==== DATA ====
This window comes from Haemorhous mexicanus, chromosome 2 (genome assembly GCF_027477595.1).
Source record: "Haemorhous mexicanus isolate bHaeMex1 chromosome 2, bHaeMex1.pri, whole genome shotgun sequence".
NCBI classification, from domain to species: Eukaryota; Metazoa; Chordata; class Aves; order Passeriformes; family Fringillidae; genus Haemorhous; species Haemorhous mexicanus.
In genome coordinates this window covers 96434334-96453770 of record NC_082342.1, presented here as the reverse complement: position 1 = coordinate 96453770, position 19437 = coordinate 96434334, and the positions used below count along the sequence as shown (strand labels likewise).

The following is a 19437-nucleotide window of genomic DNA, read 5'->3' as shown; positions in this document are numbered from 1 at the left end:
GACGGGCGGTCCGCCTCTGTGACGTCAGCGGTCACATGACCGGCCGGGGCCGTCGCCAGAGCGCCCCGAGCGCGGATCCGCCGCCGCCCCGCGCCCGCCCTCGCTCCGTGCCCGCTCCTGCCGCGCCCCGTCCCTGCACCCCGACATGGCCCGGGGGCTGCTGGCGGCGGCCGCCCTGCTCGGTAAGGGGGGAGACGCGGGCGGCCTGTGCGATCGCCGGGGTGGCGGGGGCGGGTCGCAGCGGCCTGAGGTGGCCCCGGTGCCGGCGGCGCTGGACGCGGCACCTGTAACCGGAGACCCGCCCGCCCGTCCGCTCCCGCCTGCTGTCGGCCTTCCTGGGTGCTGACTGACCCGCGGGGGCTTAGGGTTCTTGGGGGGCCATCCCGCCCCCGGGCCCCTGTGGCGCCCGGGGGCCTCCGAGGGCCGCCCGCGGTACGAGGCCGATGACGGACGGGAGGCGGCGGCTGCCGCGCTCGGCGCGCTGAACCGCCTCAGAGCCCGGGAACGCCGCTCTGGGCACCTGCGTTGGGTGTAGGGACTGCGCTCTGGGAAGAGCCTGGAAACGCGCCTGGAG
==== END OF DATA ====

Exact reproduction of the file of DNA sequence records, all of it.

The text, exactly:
This window comes from Haemorhous mexicanus, chromosome 2 (genome assembly GCF_027477595.1).
Source record: "Haemorhous mexicanus isolate bHaeMex1 chromosome 2, bHaeMex1.pri, whole genome shotgun sequence".
NCBI classification, from domain to species: Eukaryota; Metazoa; Chordata; class Aves; order Passeriformes; family Fringillidae; genus Haemorhous; species Haemorhous mexicanus.
In genome coordinates this window covers 96434334-96453770 of record NC_082342.1, presented here as the reverse complement: position 1 = coordinate 96453770, position 19437 = coordinate 96434334, and the positions used below count along the sequence as shown (strand labels likewise).

The following is a 19437-nucleotide window of genomic DNA, read 5'->3' as shown; positions in this document are numbered from 1 at the left end:
GACGGGCGGTCCGCCTCTGTGACGTCAGCGGTCACATGACCGGCCGGGGCCGTCGCCAGAGCGCCCCGAGCGCGGATCCGCCGCCGCCCCGCGCCCGCCCTCGCTCCGTGCCCGCTCCTGCCGCGCCCCGTCCCTGCACCCCGACATGGCCCGGGGGCTGCTGGCGGCGGCCGCCCTGCTCGGTAAGGGGGGAGACGCGGGCGGCCTGTGCGATCGCCGGGGTGGCGGGGGCGGGTCGCAGCGGCCTGAGGTGGCCCCGGTGCCGGCGGCGCTGGACGCGGCACCTGTAACCGGAGACCCGCCCGCCCGTCCGCTCCCGCCTGCTGTCGGCCTTCCTGGGTGCTGACTGACCCGCGGGGGCTTAGGGTTCTTGGGGGGCCATCCCGCCCCCGGGCCCCTGTGGCGCCCGGGGGCCTCCGAGGGCCGCCCGCGGTACGAGGCCGATGACGGACGGGAGGCGGCGGCTGCCGCGCTCGGCGCGCTGAACCGCCTCAGAGCCCGGGAACGCCGCTCTGGGCACCTGCGTTGGGTGTAGGGACTGCGCTCTGGGAAGAGCCTGGAAACGCGCCTGGAG